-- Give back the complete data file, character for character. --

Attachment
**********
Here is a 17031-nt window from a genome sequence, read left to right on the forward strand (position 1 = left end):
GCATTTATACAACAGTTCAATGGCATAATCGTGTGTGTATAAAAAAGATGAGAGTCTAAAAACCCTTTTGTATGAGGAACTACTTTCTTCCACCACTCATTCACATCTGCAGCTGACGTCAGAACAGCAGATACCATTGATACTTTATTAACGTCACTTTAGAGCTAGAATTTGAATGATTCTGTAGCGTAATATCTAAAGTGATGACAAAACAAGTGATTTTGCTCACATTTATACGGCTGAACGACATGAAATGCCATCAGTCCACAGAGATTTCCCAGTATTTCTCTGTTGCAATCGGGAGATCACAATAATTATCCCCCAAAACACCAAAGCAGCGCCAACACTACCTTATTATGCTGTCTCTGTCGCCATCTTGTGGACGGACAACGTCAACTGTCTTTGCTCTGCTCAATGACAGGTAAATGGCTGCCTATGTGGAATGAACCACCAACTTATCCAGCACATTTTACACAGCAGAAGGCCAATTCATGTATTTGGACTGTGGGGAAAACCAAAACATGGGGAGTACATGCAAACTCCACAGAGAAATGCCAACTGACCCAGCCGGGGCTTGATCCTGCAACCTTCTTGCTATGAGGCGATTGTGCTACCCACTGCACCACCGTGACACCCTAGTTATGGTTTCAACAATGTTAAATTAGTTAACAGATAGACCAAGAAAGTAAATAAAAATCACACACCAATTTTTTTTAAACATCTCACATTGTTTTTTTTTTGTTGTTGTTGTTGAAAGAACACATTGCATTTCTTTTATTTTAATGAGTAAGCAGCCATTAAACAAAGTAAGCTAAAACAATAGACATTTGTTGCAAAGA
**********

Here is a 17031-nt window from a genome sequence, read left to right on the forward strand (position 1 = left end):
GCATTTATACAACAGTTCAATGGCATAATCGTGTGTGTATAAAAAAGATGAGAGTCTAAAAACCCTTTTGTATGAGGAACTACTTTCTTCCACCACTCATTCACATCTGCAGCTGACGTCAGAACAGCAGATACCATTGATACTTTATTAACGTCACTTTAGAGCTAGAATTTGAATGATTCTGTAGCGTAATATCTAAAGTGATGACAAAACAAGTGATTTTGCTCACATTTATACGGCTGAACGACATGAAATGCCATCAGTCCACAGAGATTTCCCAGTATTTCTCTGTTGCAATCGGGAGATCACAATAATTATCCCCCAAAACACCAAAGCAGCGCCAACACTACCTTATTATGCTGTCTCTGTCGCCATCTTGTGGACGGACAACGTCAACTGTCTTTGCTCTGCTCAATGACAGGTAAATGGCTGCCTATGTGGAATGAACCACCAACTTATCCAGCACATTTTACACAGCAGAAGGCCAATTCATGTATTTGGACTGTGGGGAAAACCAAAACATGGGGAGTACATGCAAACTCCACAGAGAAATGCCAACTGACCCAGCCGGGGCTTGATCCTGCAACCTTCTTGCTATGAGGCGATTGTGCTACCCACTGCACCACCGTGACACCCTAGTTATGGTTTCAACAATGTTAAATTAGTTAACAGATAGACCAAGAAAGTAAATAAAAATCACACACCAATTTTTTTTAAACATCTCACATTGTTTTTTTTTTGTTGTTGTTGTTGAAAGAACACATTGCATTTCTTTTATTTTAATGAGTAAGCAGCCATTAAACAAAGTAAGCTAAAACAATAGACATTTGTTGCAAAGA